On Monday night, Buffalo Bills safety Damar Hamlin, in the course of what appeared to be a routine tackle, received a hard hit to the chest. He got up from the turf, stepped backward, then collapsed.

Since his fall, the public has fixated on Hamlin’s condition. By the time the game was officially suspended with 5:58 left in the first quarter, it had become the most watched “Monday Night Football” game in ESPN history. The story was front page news on the New York Times for three consecutive days, matching the coverage devoted to the vote for House Speaker and the war in Ukraine . Hamlin’s online toy drive, which had a goal of $2,500 before his collapse, soon topped $8 million in donations. President Biden called Hamlin’s parents to offer support, then tweeted about it.

Why the fascination? Damar Hamlin is a well-respected and well-liked athlete, but he hardly qualifies as a superstar. He was a 6th round draft pick in 2021, and was used sparingly in his rookie year. He did not win a starting position until September, when his teammate Micah Hyde suffered a neck injury.  It is safe to say that before his collapse, few sports fans outside Buffalo knew much about him. Yet he has become a national celebrity, with millions of people, including many who do not even follow football, keeping up with the daily medical updates and praying for his recovery.

The answer may lie in the trade that we strike with the superbly conditioned men and women who entertain us by playing professional sports. They are our heroes. But they are not our gods. The distinction is important and relevant to the trade.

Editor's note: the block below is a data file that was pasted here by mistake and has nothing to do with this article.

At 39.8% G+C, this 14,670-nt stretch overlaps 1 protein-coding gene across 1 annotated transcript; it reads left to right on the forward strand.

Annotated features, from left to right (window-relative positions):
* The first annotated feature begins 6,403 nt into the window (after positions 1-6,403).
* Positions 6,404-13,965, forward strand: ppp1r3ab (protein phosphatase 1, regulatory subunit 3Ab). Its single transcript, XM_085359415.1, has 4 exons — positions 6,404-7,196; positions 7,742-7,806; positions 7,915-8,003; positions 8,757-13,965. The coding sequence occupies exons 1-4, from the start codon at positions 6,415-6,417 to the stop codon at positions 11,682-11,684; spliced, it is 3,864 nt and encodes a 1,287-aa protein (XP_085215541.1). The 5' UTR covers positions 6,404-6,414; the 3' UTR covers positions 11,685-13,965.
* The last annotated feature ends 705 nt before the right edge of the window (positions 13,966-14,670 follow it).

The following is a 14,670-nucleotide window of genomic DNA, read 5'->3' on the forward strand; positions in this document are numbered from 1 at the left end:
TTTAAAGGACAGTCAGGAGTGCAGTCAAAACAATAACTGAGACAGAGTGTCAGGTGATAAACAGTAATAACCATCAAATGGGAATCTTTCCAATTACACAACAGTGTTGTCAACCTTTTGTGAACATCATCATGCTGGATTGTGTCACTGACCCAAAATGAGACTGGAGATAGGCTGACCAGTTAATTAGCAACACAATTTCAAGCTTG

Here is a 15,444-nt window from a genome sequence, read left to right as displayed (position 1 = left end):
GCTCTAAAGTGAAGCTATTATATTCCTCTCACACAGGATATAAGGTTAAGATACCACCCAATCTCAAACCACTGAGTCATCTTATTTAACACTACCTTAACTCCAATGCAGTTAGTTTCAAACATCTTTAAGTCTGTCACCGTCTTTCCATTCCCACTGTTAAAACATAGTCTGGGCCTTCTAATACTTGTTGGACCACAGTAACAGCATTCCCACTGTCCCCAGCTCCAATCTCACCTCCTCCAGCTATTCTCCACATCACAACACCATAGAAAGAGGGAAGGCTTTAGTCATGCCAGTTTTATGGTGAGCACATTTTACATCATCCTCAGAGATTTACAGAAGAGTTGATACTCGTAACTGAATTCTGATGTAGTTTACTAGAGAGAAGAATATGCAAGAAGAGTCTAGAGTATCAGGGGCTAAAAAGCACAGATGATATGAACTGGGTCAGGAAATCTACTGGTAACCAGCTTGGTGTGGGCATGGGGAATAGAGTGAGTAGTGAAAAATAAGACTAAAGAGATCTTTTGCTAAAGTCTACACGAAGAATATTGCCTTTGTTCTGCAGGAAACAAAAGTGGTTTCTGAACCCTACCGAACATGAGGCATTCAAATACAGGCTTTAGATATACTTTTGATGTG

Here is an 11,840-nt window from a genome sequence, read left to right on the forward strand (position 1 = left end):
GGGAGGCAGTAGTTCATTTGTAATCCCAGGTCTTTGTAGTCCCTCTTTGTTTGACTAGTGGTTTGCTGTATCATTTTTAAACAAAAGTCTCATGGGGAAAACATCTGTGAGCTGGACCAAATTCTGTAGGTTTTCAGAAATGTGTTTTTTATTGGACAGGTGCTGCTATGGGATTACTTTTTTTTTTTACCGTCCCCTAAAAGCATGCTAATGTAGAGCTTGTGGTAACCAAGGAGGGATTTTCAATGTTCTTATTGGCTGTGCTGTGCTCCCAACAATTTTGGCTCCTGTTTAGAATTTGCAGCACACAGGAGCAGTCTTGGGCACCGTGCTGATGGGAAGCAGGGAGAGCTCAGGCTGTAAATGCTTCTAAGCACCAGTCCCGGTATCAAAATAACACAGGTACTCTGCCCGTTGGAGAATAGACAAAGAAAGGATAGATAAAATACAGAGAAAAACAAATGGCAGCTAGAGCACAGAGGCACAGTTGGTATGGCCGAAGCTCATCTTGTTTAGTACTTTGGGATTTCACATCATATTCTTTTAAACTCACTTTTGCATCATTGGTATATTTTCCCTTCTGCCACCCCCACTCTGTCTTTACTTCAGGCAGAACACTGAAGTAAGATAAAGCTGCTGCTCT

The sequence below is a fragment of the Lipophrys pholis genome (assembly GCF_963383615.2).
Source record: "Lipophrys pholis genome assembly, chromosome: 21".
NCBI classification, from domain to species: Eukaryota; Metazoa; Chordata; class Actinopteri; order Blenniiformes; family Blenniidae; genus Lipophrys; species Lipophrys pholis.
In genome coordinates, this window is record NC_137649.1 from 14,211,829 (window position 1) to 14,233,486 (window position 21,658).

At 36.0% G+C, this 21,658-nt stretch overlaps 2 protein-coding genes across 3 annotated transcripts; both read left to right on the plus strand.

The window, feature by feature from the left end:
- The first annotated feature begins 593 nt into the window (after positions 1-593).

Greek mythology included gods and heroes. The gods, who were immortal, created a race of heroes. These beings were especially powerful and noble, endowed with god-like qualities, but unlike gods, heroes were mortal. Characters from the classics such as Jason, Achilles, and Odyssesus, were such heroes, more vulnerable and at the same time more interesting than gods.

In our contemporary sports mythology, we ask our athletes to entertain us with heroic deeds. In return, we give them our worship.

We spectators feel closer to our heroes when events occur that remind us of their mortality. We could never imagine ourselves calmly seeking out open receivers while 300-pound behemoths are charging toward us;  or posing gracefully while performing aerial cartwheel-back handsprings on a wooden beam less than 4 inches wide. But we can imagine pain, injury, and disappointment, because all of these are part of the human condition, widely shared among us.

When athletes like Hamlin endure these conditions, it reminds us that they are heroes, not gods. They are mortal – and therefore more appealing to us fellow mortals.

This appeal may explain why so many iconic moments of sport involve not merely outstanding performance, but outstanding performance mixed with suffering. This goes back to ancient times. We do not honor Pheidippides because he completed the 26-mile run from the plain of Marathon to Athens to bring the news of the Greek victory. We honor him because he suffered death doing so.

In 1996, the U.S. Olympic women’s gymnastic team won its first team gold medal in history. The feat we remember most of that legendary team is Kerri Strug’s vault landing, made after suffering a third degree lateral sprain and tendon injury. It was an impressive vault, but it was not the team’s best. We remember it more than the other performances because this one involved pain and injury, and the spirit to overcome them.  It was the feat of a heroine, not a goddess. We ordinary viewers who witnessed her landing could identify with her grimace far more than we could with her other accomplishments.